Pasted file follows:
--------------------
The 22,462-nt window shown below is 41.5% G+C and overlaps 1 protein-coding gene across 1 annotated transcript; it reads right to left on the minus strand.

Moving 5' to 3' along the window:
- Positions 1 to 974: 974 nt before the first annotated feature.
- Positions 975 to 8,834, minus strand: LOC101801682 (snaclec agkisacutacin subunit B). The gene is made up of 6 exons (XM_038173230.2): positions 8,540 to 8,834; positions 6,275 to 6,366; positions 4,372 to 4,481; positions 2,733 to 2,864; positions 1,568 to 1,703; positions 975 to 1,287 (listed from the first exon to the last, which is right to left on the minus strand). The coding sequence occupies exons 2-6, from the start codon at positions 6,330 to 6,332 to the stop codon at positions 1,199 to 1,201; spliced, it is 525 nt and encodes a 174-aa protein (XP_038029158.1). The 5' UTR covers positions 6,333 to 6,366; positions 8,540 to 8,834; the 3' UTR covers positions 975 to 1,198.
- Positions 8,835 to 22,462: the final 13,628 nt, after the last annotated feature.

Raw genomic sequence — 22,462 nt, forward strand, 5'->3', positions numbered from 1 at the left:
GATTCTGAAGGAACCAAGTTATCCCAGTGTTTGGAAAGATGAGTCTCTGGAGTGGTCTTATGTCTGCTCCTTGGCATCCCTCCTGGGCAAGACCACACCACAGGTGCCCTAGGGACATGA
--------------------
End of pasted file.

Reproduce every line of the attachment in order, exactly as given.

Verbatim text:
The 22,462-nt window shown below is 41.5% G+C and overlaps 1 protein-coding gene across 1 annotated transcript; it reads right to left on the minus strand.

Moving 5' to 3' along the window:
- Positions 1 to 974: 974 nt before the first annotated feature.
- Positions 975 to 8,834, minus strand: LOC101801682 (snaclec agkisacutacin subunit B). The gene is made up of 6 exons (XM_038173230.2): positions 8,540 to 8,834; positions 6,275 to 6,366; positions 4,372 to 4,481; positions 2,733 to 2,864; positions 1,568 to 1,703; positions 975 to 1,287 (listed from the first exon to the last, which is right to left on the minus strand). The coding sequence occupies exons 2-6, from the start codon at positions 6,330 to 6,332 to the stop codon at positions 1,199 to 1,201; spliced, it is 525 nt and encodes a 174-aa protein (XP_038029158.1). The 5' UTR covers positions 6,333 to 6,366; positions 8,540 to 8,834; the 3' UTR covers positions 975 to 1,198.
- Positions 8,835 to 22,462: the final 13,628 nt, after the last annotated feature.

Raw genomic sequence — 22,462 nt, forward strand, 5'->3', positions numbered from 1 at the left:
GATTCTGAAGGAACCAAGTTATCCCAGTGTTTGGAAAGATGAGTCTCTGGAGTGGTCTTATGTCTGCTCCTTGGCATCCCTCCTGGGCAAGACCACACCACAGGTGCCCTAGGGACATGA